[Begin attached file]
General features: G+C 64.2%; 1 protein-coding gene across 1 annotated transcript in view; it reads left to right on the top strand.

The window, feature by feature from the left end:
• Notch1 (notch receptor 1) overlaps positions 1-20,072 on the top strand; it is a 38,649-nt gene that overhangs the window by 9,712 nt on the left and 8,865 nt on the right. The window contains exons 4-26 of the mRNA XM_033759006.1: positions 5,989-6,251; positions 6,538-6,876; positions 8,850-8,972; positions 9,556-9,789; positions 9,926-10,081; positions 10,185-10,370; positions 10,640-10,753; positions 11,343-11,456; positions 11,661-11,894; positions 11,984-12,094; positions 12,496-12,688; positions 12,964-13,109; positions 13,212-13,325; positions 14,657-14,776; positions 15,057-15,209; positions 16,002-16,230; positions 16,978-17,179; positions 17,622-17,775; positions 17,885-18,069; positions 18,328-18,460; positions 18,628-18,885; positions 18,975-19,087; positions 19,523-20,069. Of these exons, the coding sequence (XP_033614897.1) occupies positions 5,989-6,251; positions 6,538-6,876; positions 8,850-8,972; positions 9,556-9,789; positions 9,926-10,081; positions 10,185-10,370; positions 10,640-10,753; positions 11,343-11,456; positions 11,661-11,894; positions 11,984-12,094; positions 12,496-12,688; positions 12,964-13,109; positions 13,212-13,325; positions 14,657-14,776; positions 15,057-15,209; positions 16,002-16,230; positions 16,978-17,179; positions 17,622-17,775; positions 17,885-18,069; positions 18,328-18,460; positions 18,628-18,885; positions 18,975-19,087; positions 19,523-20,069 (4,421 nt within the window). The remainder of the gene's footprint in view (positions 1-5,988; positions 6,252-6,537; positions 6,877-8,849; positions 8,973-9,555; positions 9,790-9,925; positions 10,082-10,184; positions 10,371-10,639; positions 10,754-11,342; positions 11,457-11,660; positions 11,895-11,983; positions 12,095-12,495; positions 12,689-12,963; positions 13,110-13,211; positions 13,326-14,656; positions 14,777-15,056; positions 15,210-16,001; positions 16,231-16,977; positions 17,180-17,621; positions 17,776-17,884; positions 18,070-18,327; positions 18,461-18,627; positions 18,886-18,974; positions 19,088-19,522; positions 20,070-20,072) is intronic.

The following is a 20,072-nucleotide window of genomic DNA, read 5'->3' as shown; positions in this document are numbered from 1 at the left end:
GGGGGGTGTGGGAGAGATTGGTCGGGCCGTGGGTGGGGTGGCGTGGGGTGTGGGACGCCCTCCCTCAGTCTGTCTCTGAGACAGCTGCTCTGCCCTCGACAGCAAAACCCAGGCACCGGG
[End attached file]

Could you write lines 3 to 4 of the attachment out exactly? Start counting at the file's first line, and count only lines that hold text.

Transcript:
• Notch1 (notch receptor 1) overlaps positions 1-20,072 on the top strand; it is a 38,649-nt gene that overhangs the window by 9,712 nt on the left and 8,865 nt on the right. The window contains exons 4-26 of the mRNA XM_033759006.1: positions 5,989-6,251; positions 6,538-6,876; positions 8,850-8,972; positions 9,556-9,789; positions 9,926-10,081; positions 10,185-10,370; positions 10,640-10,753; positions 11,343-11,456; positions 11,661-11,894; positions 11,984-12,094; positions 12,496-12,688; positions 12,964-13,109; positions 13,212-13,325; positions 14,657-14,776; positions 15,057-15,209; positions 16,002-16,230; positions 16,978-17,179; positions 17,622-17,775; positions 17,885-18,069; positions 18,328-18,460; positions 18,628-18,885; positions 18,975-19,087; positions 19,523-20,069. Of these exons, the coding sequence (XP_033614897.1) occupies positions 5,989-6,251; positions 6,538-6,876; positions 8,850-8,972; positions 9,556-9,789; positions 9,926-10,081; positions 10,185-10,370; positions 10,640-10,753; positions 11,343-11,456; positions 11,661-11,894; positions 11,984-12,094; positions 12,496-12,688; positions 12,964-13,109; positions 13,212-13,325; positions 14,657-14,776; positions 15,057-15,209; positions 16,002-16,230; positions 16,978-17,179; positions 17,622-17,775; positions 17,885-18,069; positions 18,328-18,460; positions 18,628-18,885; positions 18,975-19,087; positions 19,523-20,069 (4,421 nt within the window). The remainder of the gene's footprint in view (positions 1-5,988; positions 6,252-6,537; positions 6,877-8,849; positions 8,973-9,555; positions 9,790-9,925; positions 10,082-10,184; positions 10,371-10,639; positions 10,754-11,342; positions 11,457-11,660; positions 11,895-11,983; positions 12,095-12,495; positions 12,689-12,963; positions 13,110-13,211; positions 13,326-14,656; positions 14,777-15,056; positions 15,210-16,001; positions 16,231-16,977; positions 17,180-17,621; positions 17,776-17,884; positions 18,070-18,327; positions 18,461-18,627; positions 18,886-18,974; positions 19,088-19,522; positions 20,070-20,072) is intronic.

The following is a 20,072-nucleotide window of genomic DNA, read 5'->3' as shown; positions in this document are numbered from 1 at the left end: